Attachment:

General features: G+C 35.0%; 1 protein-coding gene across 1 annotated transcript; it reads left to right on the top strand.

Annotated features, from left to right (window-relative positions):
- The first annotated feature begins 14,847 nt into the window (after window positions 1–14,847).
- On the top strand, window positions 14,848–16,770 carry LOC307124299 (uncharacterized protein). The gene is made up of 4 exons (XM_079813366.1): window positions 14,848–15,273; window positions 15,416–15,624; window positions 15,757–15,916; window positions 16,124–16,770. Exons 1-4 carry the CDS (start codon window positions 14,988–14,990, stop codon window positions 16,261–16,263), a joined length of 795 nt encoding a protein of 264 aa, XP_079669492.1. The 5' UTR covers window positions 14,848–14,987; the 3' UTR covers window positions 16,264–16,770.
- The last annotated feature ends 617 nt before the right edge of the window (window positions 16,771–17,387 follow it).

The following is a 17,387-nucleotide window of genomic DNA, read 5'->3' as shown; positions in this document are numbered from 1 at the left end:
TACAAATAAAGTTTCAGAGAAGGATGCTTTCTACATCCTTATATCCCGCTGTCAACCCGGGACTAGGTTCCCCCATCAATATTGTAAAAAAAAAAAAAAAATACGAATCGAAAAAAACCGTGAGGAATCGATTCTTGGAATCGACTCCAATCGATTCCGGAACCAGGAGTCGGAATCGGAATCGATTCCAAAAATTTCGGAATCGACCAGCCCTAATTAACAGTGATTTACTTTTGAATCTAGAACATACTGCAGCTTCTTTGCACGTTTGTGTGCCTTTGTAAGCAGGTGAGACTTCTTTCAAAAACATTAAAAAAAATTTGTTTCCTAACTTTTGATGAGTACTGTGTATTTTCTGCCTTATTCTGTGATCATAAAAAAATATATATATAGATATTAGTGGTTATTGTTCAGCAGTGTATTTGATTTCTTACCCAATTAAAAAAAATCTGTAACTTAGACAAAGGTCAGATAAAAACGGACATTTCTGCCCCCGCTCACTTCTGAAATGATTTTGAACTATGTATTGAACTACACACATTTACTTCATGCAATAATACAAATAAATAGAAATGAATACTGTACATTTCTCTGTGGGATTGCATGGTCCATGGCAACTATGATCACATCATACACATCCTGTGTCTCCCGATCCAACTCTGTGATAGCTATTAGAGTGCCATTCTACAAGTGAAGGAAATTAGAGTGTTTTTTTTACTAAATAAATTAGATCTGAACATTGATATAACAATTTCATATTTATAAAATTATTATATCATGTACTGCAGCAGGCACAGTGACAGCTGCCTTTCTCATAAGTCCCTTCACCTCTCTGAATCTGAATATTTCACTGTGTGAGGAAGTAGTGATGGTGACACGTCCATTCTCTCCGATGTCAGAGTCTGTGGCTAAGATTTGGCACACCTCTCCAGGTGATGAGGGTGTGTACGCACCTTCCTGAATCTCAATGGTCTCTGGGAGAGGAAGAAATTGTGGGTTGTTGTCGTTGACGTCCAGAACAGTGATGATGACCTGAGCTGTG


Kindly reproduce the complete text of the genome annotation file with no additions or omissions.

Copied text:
General features: G+C 35.0%; 1 protein-coding gene across 1 annotated transcript; it reads left to right on the top strand.

Annotated features, from left to right (window-relative positions):
- The first annotated feature begins 14,847 nt into the window (after window positions 1–14,847).
- On the top strand, window positions 14,848–16,770 carry LOC307124299 (uncharacterized protein). The gene is made up of 4 exons (XM_079813366.1): window positions 14,848–15,273; window positions 15,416–15,624; window positions 15,757–15,916; window positions 16,124–16,770. Exons 1-4 carry the CDS (start codon window positions 14,988–14,990, stop codon window positions 16,261–16,263), a joined length of 795 nt encoding a protein of 264 aa, XP_079669492.1. The 5' UTR covers window positions 14,848–14,987; the 3' UTR covers window positions 16,264–16,770.
- The last annotated feature ends 617 nt before the right edge of the window (window positions 16,771–17,387 follow it).

The following is a 17,387-nucleotide window of genomic DNA, read 5'->3' as shown; positions in this document are numbered from 1 at the left end:
TACAAATAAAGTTTCAGAGAAGGATGCTTTCTACATCCTTATATCCCGCTGTCAACCCGGGACTAGGTTCCCCCATCAATATTGTAAAAAAAAAAAAAAAATACGAATCGAAAAAAACCGTGAGGAATCGATTCTTGGAATCGACTCCAATCGATTCCGGAACCAGGAGTCGGAATCGGAATCGATTCCAAAAATTTCGGAATCGACCAGCCCTAATTAACAGTGATTTACTTTTGAATCTAGAACATACTGCAGCTTCTTTGCACGTTTGTGTGCCTTTGTAAGCAGGTGAGACTTCTTTCAAAAACATTAAAAAAAATTTGTTTCCTAACTTTTGATGAGTACTGTGTATTTTCTGCCTTATTCTGTGATCATAAAAAAATATATATATAGATATTAGTGGTTATTGTTCAGCAGTGTATTTGATTTCTTACCCAATTAAAAAAAATCTGTAACTTAGACAAAGGTCAGATAAAAACGGACATTTCTGCCCCCGCTCACTTCTGAAATGATTTTGAACTATGTATTGAACTACACACATTTACTTCATGCAATAATACAAATAAATAGAAATGAATACTGTACATTTCTCTGTGGGATTGCATGGTCCATGGCAACTATGATCACATCATACACATCCTGTGTCTCCCGATCCAACTCTGTGATAGCTATTAGAGTGCCATTCTACAAGTGAAGGAAATTAGAGTGTTTTTTTTACTAAATAAATTAGATCTGAACATTGATATAACAATTTCATATTTATAAAATTATTATATCATGTACTGCAGCAGGCACAGTGACAGCTGCCTTTCTCATAAGTCCCTTCACCTCTCTGAATCTGAATATTTCACTGTGTGAGGAAGTAGTGATGGTGACACGTCCATTCTCTCCGATGTCAGAGTCTGTGGCTAAGATTTGGCACACCTCTCCAGGTGATGAGGGTGTGTACGCACCTTCCTGAATCTCAATGGTCTCTGGGAGAGGAAGAAATTGTGGGTTGTTGTCGTTGACGTCCAGAACAGTGATGATGACCTGAGCTGTG